In this blogpost I would like to introduce you to Sentinel, an anti-exploit tool, and share two demos with you.

Sentinel is a 32-bit anti-exploit tool that I have been developing for some time which I presented in "Ekoparty" security conference at the end of September 2013. The slides of the presentation can be found here.

Today the first public version will be published here.

I would like to show you some details. First of all, Sentinel is in beta version, so there may be some bugs, if you find one, please send me an email to "neconomou@coresecurity.com".


How does it work ?

    The user decides which process or group of processes to protect and which protection level to set.

In the command line, we can see:
    "use: sentinel <-p pid|-e executable|-pn process_name|-pl filename> [module_to_protect [module_to_protect [...]]]"

When "sentinel.exe" is executed, it injects "sentinel.dll" in the process to be protected.
When the DLL is initialized, it establishes a TCP connection between the Sentinel kernel and the UI.
After that, and depending on the parameters set by the user, Sentinel analyses the program and the modules to be protected in RUNTIME.
When the analysis finishes, Sentinel starts to modify in RUNTIME the program and the modules chosen by the user.
When the protections are added, Sentinel is activated and it starts to check CALLs done by the program to the PROTECTED FUNCTIONS.

If Sentinel detects some modification in the regular behavior of the program, Sentinel freezes all the program's threads and launches a window asking the user if the program should continue.

Note: I know that to give options to users is a little dangerous but in a beta version I would prefer to be more flexible.)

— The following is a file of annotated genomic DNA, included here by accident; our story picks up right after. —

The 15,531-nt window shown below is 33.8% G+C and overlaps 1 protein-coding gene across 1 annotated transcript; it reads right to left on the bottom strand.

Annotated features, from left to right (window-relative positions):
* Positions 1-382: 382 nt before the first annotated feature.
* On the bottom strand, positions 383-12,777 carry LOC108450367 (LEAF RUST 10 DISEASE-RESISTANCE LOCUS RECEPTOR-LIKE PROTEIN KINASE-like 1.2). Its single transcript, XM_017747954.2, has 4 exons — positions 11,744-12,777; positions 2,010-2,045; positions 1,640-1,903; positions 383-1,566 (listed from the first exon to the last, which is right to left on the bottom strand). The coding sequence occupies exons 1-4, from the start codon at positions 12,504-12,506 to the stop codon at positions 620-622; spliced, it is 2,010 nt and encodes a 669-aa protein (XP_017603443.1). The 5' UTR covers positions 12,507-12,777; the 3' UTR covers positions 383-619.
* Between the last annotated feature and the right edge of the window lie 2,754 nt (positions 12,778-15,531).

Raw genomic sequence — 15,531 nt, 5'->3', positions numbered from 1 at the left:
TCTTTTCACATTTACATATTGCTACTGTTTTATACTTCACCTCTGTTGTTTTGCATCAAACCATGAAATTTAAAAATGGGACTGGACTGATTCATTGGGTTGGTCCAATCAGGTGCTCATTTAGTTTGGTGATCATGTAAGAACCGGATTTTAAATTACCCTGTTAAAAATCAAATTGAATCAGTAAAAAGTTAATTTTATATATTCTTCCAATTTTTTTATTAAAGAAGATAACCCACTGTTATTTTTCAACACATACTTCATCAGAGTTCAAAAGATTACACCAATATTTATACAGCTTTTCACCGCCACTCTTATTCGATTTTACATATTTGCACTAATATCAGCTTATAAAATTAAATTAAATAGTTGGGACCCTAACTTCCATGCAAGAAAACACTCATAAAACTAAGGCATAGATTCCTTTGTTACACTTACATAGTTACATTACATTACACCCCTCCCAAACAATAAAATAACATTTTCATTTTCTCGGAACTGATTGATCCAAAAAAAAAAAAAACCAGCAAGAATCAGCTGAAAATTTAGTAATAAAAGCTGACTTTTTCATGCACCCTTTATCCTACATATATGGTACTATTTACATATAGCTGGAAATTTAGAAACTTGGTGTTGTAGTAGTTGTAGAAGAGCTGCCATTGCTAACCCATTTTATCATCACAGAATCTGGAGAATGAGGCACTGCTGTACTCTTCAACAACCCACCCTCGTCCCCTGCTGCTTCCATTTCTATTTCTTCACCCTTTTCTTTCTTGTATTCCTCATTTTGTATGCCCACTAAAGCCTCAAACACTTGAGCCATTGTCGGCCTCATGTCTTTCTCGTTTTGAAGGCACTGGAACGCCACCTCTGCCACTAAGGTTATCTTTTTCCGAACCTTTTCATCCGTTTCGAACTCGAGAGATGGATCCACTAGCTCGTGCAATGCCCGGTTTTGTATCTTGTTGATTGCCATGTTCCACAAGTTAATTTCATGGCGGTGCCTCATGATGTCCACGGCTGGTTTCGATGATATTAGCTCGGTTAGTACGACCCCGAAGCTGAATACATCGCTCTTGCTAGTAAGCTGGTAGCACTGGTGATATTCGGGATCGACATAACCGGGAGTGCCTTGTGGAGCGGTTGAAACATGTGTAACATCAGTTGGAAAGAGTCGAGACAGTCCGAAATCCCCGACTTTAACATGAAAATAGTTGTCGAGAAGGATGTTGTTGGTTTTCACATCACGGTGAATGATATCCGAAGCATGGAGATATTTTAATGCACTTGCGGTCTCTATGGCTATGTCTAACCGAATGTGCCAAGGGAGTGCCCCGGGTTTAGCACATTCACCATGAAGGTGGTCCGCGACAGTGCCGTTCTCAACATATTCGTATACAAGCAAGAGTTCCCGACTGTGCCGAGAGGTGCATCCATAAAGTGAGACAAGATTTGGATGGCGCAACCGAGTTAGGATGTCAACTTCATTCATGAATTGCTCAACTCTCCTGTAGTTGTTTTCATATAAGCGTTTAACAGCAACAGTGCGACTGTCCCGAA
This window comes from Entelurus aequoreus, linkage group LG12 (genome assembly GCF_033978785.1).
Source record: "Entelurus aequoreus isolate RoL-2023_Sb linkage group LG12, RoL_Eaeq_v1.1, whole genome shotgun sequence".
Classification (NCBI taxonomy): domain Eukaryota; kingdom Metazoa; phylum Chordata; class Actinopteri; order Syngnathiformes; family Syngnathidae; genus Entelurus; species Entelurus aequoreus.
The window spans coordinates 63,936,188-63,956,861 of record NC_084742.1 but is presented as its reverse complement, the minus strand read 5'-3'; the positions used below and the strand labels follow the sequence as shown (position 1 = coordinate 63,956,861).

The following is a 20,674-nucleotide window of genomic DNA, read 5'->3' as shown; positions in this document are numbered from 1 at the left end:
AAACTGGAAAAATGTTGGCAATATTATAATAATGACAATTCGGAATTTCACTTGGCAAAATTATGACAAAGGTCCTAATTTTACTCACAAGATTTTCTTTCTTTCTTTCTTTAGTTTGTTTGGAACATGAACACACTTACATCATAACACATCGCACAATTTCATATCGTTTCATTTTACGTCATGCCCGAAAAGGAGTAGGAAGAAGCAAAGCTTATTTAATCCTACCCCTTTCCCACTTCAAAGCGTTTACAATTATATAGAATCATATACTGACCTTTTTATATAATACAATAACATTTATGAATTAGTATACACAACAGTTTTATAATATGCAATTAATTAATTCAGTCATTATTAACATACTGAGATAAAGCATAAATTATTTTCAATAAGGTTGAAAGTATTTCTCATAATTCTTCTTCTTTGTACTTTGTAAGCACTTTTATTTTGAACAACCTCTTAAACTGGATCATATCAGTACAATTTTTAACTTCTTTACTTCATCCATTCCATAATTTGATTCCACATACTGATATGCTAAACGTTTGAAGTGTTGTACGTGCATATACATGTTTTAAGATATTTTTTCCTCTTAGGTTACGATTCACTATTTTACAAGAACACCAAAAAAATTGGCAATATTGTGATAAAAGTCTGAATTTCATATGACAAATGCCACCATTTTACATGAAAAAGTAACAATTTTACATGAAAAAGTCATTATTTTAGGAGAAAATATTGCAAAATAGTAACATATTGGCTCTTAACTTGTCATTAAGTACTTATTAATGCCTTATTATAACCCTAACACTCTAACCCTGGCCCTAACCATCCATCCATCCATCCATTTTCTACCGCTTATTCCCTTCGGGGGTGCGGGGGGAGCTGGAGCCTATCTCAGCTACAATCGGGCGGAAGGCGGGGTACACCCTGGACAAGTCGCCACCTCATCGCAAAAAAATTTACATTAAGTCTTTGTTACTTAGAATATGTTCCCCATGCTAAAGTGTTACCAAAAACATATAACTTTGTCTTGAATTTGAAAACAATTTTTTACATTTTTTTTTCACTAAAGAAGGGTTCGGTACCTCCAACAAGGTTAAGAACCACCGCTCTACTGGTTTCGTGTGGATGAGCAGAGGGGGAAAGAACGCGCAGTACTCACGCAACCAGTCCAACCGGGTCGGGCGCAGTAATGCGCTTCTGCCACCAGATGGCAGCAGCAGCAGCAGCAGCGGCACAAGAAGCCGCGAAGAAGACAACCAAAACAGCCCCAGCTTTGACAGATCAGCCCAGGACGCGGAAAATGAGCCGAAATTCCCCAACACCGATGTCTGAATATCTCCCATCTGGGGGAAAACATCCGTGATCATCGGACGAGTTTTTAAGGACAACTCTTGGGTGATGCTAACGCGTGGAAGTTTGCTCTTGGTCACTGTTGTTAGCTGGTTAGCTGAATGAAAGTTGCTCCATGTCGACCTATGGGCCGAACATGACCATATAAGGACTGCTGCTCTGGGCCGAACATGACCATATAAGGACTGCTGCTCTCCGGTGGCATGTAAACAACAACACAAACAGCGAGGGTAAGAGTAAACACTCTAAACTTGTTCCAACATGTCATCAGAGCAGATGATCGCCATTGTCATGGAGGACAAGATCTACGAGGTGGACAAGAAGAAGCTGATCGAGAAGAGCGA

Analysis and Protections:


Default protection:

    It's the option by default (no parameters), it only checks calls to exploit "targeted" functions.

For now, the "protected" functions are:

  • CreateFileMappingA
  • CreateFileMappingW
  • CreateProcessA
  • CreateProcessW
  • LoadLibraryA
  • LoadLibraryW
  • LoadLibraryExA
  • LoadLibraryExW
  • MapViewOfFile
  • MapViewOfFileEx
  • VirtualAlloc
  • VirtualAllocEx
  • VirtualProtect
  • VirtualProtectEx
  • WinExec
  • ZwCreateSection
  • ZwCreateProcess
  • ZwCreateProcessEx
  • ZwProtectVirtualMemory
  • ZwSetInformationProcess

This function list may not be complete, but for now, I would say that there are more than enough to get started.


P
rogram and module protection:

    Besides setting the protection level, this option allows Sentinel to add protections to the program and modules (DLLs) loaded in the process memory space.

Essentially, Sentinel uses its own analyzer to detect which functions belong to each module to be able to protect all possible functions.
The analysis of the modules is taken from the memory, not from the files located in the drive.
This is to detect possible modifications in the program memory for example EMET, Adobe Sandbox, AntiViruses, Viruses, etc ...

In contrast, when an executable or module is analyzed completely, this analysis mode produces an important overhead time (OR NOT ) because the analysis is taken each time. So, I recommend you to use this option only if the program is launched few times.

It's important to clarify that "protected" function means that its PROLOGUE and its EPILOGUE were modified by Sentinel to detect changes in the program execution.

Changes in the program execution could be considered:

  • Execute a function EPILOGUE without executing a function PROLOGUE (usually ROP behavior ).
  • Differences in values of RETURN ADDRESS, STACK POINTER, BASE POINTER between the PROLOGUE and the EPILOGUE.
  • Stack pointer out of range (Stack Pivoting).
  • Caller instructions are not CALL instructions (Invalid Caller )
  • Stack execution or stack returning


Demo Time:

Demo1: "A simple Stack Overflow - Jumping to 0x41414141"

    In this demo we will see a classic example of stack overflow remote exploitation.
In this simple example, we will use the "exploitme.exe" program.
This program accepts TCP connections in the 65535 port and it only answers to some specific requests.